22. While we may rightly differ on the details of the Bill, which remain open to discussion; it is my hope that we can at least here reach a greater understanding of its intent.

23. Albert Camus, who famously wrote in journals without to my knowledge ever claiming to be a journalist, observed that (and I quote): "Free press can, of course, be good or bad, but, most certainly without freedom, the press will never be anything but bad."

24. I believe that all of us here agree that freedom of expression is a prerequisite of quality journalism.

25. Let us further recognise that striking a balance between the rights and responsibilities of the press, e.g. the right of individuals to free speech with their corresponding rights to personal privacy and human dignity, is a contentious issue for any open society. It, therefore, is no surprise that Bill before Parliament has attracted critical comment.

26. Government welcomes, and in my view has a responsibility to respond to, the questions and concerns that have been raised about the Bill from various stakeholders.

27. What I have found to be unfortunate, however, has been the tendency on the part of some critics to impute improper motives behind the Bill. Whatever one may think about it current content, it is an undeniable fact that the Bill is an outcome of consultation, now dating back over a decade.

28. Out of this long process there has, I believe, emerged a strong consensus that if Botswana is to continue to grow as a knowledge based economy, as well as free society, it will need to foster a diverse media culture that operates in a fair and professional manner. In the end this is not just a challenge for media practitioners and Government, but society as a whole.

29. With respect to Government's motive in presenting the current Bill, the public can be reassured that its stated purpose is to establish a Press Council that (to quote from its text): "Shall operate without any political or other bias or interference, and shall be wholly independent and separate from the government, any political party or any other body."

30. In carrying out this purpose the Council and its Committees shall further adhere to a professional Code of Ethics, as determined by the media themselves. This is, in my view, the very essence of self-regulation.

31. The role of the Council is also explicit in its stated objectives, which include the preservation of media freedom, as well as promotion of good ethical standards and professional conduct among media practitioners.

32. The Council is further empowered to sponsor training in media work, advise on matters pertaining to the education and training of media practitioners and to undertake such research into the performance of the press as may be consistent with the furtherance of the Council's objectives.

33. Contrary to what has been implied by some, the governing body of the Council will be its Executive Committee, who are to be elected by, and responsible to, it's general membership.

34. In keeping with international best practice, as well as the structure of the already existing Press Council, the Bill further provides for institutional membership and accountability. It is, therefore, proposed that the Press Council, not Government, be responsible for such things as the registration and accreditation of resident media practitioners.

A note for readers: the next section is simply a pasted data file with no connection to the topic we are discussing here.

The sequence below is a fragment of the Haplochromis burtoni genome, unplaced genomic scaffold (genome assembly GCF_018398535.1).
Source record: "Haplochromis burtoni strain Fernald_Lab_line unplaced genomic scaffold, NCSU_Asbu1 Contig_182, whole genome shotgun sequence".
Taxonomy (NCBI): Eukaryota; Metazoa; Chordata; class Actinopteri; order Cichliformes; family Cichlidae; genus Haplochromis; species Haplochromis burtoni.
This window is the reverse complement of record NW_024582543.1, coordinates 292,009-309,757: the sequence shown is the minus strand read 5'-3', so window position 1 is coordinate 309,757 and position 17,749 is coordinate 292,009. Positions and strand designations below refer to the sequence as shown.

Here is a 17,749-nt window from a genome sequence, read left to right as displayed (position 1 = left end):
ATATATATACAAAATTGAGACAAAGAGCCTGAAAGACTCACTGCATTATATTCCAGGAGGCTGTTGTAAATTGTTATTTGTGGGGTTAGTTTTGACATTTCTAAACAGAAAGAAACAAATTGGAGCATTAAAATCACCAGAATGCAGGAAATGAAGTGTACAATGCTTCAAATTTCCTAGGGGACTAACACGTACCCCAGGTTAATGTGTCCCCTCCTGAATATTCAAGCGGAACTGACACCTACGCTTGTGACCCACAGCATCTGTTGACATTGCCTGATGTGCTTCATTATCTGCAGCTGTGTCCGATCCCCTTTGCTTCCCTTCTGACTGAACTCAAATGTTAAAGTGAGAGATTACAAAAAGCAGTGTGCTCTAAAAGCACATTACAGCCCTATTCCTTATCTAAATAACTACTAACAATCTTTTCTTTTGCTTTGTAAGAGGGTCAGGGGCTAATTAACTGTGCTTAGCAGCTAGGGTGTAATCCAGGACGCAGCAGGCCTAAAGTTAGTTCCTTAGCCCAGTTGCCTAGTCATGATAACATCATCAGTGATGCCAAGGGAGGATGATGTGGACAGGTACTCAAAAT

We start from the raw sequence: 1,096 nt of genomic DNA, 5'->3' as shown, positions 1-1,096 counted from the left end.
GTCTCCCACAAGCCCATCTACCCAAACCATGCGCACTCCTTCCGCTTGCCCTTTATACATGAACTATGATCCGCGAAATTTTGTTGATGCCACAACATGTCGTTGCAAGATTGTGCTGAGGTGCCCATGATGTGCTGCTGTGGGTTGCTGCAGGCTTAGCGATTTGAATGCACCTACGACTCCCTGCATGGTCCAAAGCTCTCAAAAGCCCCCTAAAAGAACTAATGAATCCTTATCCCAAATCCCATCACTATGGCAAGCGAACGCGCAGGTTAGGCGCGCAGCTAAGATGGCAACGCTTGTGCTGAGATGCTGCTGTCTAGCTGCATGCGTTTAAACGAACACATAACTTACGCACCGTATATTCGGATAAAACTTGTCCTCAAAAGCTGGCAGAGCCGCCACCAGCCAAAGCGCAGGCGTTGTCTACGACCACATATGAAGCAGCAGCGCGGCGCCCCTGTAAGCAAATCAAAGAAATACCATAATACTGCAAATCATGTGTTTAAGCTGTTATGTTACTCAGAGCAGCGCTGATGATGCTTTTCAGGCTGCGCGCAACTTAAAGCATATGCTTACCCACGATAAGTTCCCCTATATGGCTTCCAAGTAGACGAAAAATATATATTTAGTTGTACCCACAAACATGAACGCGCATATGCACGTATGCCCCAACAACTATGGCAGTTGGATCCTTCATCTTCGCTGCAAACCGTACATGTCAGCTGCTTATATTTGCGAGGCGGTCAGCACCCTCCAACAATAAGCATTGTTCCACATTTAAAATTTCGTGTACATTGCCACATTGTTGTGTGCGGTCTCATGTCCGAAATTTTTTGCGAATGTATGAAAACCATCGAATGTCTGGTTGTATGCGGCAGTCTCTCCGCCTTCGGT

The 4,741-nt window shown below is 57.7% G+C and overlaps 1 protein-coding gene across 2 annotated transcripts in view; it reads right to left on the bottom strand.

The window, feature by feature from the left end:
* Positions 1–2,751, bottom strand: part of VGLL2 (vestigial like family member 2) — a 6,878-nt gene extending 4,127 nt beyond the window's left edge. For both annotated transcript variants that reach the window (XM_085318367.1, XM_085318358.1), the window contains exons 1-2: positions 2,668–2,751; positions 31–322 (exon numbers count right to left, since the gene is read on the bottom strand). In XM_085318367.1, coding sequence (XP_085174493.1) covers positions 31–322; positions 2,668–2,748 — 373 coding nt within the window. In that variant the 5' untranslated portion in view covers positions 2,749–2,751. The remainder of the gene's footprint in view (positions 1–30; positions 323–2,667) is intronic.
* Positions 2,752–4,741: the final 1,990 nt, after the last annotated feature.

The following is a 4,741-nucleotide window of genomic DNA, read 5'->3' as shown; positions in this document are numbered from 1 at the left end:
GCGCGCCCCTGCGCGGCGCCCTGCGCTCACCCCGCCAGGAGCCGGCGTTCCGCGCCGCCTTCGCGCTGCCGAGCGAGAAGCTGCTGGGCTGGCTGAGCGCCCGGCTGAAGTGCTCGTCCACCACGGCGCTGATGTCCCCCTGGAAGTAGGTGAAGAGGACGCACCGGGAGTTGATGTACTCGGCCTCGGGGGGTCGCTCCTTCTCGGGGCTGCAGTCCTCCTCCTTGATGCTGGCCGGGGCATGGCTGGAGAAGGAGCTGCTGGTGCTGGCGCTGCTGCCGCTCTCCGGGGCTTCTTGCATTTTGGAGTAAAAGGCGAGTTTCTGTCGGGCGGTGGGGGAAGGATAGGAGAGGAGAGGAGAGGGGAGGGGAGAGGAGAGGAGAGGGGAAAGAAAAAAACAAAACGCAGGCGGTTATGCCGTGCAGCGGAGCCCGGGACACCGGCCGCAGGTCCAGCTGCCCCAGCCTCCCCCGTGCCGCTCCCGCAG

35. Like similar bodies around the world, it is understood that the Council, and certainly not Government, who would thus be tasked with defining its own professional boundaries in determining who are qualified to call themselves a journalists.

36. In addition, our aspiring Camus can be rest assured that nowhere does the Bill say that only professional journalists will be allowed to contribute to periodicals. No where in the world does such an impractical restriction apply.

37. What is well understood around the world is that journalists are empowered by being professionally accredited to carry out their work. If anything this is especially true for journalists coming from our continent who too often find it difficult to operate in the absence of some form of recognized identity.

38. The Bill further provides for the Complaints and Appeals Committees, which are separate from the Council's governing executive, to be established as independent adjudicating bodies.

39. I am aware that the proposed role of the Minister to act as an appointing authority for these two bodies has become a bone of contention. Perhaps there is a need for further understanding on this point.

40. I am, however, also aware that the Bill's intent that these bodies be seen as independent is manifest in the conditions it imposes on their membership. Thus members of the Complaints Committee should have a serious interest in the furtherance of the communicative value of the press, but not have a material financial interest in the media or be a media employee. They must, furthermore, not be a member of the National Assembly or any District, Town or City Council, or an employee or official of any political party or similar organization.

41. Also, according to the Bill, the Appeals Committee shall consist of:
* a legal practitioner, admitted to practice in the courts of Botswana, who shall be the chairperson of the Committee;
* a member of the public; and
* a representative of the media recommended by the Council.